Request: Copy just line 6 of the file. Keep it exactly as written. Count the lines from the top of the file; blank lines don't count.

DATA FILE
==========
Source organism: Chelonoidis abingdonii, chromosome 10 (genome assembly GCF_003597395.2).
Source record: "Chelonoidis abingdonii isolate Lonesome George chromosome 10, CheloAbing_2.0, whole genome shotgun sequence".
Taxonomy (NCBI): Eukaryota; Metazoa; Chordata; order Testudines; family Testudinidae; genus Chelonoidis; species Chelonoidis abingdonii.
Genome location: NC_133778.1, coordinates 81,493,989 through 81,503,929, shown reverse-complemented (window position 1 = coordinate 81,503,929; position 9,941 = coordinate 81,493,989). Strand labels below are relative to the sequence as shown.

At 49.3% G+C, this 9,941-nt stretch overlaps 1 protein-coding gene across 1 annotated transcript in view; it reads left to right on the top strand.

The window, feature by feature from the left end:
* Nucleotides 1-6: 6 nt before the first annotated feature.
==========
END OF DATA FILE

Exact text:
The window, feature by feature from the left end: